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What's the Difference Between Deferment and Forbearance and Which One Should I Choose?

In 2011, our nation's outstanding student loan debt reached one trillion dollars. And today, many are finding it difficult to make their minimum payment due to job loss, health issues, unemployment, or because they are not making enough money to cover their bills. As a result, many are exploring options to skip their student loan payment altogether for a limited period of time. There are two ways to do this, known as deferment and forbearance, and both depend on your situation and the kind of student loan you have.

If you have a federal, subsidized loan, always go for a deferment first. There are different deferments and each has different criteria, such as military active duty, school enrollment, or unemployment. Most deferments are offered for a limited amount of time over the life of your loan. During a deferment, the federal government pays any interest that accrues on your subsidized loans – but not on unsubsidized loans.

If you don't meet deferment criteria, you may qualify for a forbearance, which is granted by your lender for a limited period of time. There are a variety of reasons one might be granted a forbearance, among them unemployment, poor health, less than half-time school enrollment, a reduction in work hours, and more. Unlike a deferment, in forbearance both subsidized and unsubsidized portions of your loan continue to accrue interest. At the end of a forbearance, the interest is capitalized, meaning it is added to the principal balance of the loan. Forbearance can increase the amount you owe if you choose not to pay the interest that is accruing.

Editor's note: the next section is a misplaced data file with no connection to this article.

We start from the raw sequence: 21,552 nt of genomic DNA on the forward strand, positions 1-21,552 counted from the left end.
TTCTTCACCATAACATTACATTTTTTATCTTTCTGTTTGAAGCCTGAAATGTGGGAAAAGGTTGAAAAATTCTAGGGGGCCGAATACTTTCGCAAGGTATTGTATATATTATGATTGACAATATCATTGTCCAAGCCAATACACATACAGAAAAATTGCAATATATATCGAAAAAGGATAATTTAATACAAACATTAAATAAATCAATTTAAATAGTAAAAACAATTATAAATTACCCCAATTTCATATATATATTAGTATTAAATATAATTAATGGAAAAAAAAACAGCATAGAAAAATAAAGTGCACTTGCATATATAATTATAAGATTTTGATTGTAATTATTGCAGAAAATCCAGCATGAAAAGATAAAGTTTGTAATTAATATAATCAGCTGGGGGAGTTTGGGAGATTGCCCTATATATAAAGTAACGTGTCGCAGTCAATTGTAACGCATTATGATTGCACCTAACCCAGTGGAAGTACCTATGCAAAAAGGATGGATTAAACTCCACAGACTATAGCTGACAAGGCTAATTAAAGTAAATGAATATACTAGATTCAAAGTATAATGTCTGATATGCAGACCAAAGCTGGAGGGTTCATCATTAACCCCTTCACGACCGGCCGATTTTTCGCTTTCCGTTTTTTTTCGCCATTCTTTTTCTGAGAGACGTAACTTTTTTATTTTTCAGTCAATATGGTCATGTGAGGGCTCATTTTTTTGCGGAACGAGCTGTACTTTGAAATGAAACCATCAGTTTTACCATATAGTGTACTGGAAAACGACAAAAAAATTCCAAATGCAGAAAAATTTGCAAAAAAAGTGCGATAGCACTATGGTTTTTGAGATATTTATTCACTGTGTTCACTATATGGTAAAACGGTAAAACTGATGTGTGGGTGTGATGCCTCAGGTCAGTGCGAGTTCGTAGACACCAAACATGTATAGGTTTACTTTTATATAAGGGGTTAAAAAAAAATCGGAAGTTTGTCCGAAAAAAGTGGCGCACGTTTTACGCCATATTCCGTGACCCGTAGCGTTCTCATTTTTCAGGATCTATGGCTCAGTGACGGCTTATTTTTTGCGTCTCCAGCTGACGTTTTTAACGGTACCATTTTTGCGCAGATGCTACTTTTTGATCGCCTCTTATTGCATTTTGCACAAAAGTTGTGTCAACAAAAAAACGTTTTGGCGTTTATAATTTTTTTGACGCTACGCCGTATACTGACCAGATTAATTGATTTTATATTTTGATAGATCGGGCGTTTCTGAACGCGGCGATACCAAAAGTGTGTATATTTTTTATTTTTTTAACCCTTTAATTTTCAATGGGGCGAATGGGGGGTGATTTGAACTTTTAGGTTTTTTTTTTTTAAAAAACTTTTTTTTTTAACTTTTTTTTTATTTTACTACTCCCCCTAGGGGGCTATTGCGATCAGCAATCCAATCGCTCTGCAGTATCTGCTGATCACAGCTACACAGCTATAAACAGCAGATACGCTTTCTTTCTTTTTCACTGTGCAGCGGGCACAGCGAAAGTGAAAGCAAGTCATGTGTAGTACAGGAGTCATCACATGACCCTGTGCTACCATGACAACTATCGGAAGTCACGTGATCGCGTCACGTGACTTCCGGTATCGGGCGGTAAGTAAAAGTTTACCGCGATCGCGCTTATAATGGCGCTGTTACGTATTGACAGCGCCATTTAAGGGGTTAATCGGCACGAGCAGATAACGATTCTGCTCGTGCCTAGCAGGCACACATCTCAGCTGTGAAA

Remember that, despite temporary reprieve, both deferment and forbearance extend the amount of time you owe on your loans, causing you to pay more in interest and save less. The average person carrying student debt has a balance of $25,000. What's more, about 40 percent of student loans are owed by people between the ages of 30 and 49.* If that 49-year-old paid off his loans by age 30 instead of 49 and saved the monthly payment of $250/month, he would have $135,365 at age 49.**  That's a lot of money in his pocket just for paying his loans off early and saving the payment!

*Federal Reserve Bank of NY, Grading Student Loans

**Using 8% rate of return

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Holly Morphew AFC®, Award–winning financial coach, author, global speaker, and multi-generational entrepreneur
Holly’s own journey to eliminating $67k in debt in her twenties, reaching financial independence in her thirties, and creating 11 streams of income are what inspire her to help others live their wealthy life.
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